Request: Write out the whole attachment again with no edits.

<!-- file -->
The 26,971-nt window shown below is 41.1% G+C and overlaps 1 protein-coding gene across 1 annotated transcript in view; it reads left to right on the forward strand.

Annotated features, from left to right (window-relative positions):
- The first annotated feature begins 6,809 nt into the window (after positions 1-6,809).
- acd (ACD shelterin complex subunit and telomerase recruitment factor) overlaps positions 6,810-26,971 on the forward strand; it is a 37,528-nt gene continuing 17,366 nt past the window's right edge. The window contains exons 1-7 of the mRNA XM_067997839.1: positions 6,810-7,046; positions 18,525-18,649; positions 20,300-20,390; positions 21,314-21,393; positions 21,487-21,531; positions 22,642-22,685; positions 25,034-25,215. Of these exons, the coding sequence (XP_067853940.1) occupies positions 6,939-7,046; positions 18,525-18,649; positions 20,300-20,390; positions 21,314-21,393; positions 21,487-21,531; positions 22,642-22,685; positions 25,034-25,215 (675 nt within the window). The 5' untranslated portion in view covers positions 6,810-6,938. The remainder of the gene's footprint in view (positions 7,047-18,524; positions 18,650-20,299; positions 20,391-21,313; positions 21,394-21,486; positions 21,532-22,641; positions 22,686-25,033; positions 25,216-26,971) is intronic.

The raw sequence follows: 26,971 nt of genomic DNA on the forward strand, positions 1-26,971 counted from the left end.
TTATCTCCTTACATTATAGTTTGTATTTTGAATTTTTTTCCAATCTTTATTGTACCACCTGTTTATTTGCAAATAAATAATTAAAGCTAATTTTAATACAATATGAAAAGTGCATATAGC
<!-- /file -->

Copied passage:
The 26,971-nt window shown below is 41.1% G+C and overlaps 1 protein-coding gene across 1 annotated transcript in view; it reads left to right on the forward strand.

Annotated features, from left to right (window-relative positions):
- The first annotated feature begins 6,809 nt into the window (after positions 1-6,809).
- acd (ACD shelterin complex subunit and telomerase recruitment factor) overlaps positions 6,810-26,971 on the forward strand; it is a 37,528-nt gene continuing 17,366 nt past the window's right edge. The window contains exons 1-7 of the mRNA XM_067997839.1: positions 6,810-7,046; positions 18,525-18,649; positions 20,300-20,390; positions 21,314-21,393; positions 21,487-21,531; positions 22,642-22,685; positions 25,034-25,215. Of these exons, the coding sequence (XP_067853940.1) occupies positions 6,939-7,046; positions 18,525-18,649; positions 20,300-20,390; positions 21,314-21,393; positions 21,487-21,531; positions 22,642-22,685; positions 25,034-25,215 (675 nt within the window). The 5' untranslated portion in view covers positions 6,810-6,938. The remainder of the gene's footprint in view (positions 7,047-18,524; positions 18,650-20,299; positions 20,391-21,313; positions 21,394-21,486; positions 21,532-22,641; positions 22,686-25,033; positions 25,216-26,971) is intronic.

The raw sequence follows: 26,971 nt of genomic DNA on the forward strand, positions 1-26,971 counted from the left end.
TTATCTCCTTACATTATAGTTTGTATTTTGAATTTTTTTCCAATCTTTATTGTACCACCTGTTTATTTGCAAATAAATAATTAAAGCTAATTTTAATACAATATGAAAAGTGCATATAGC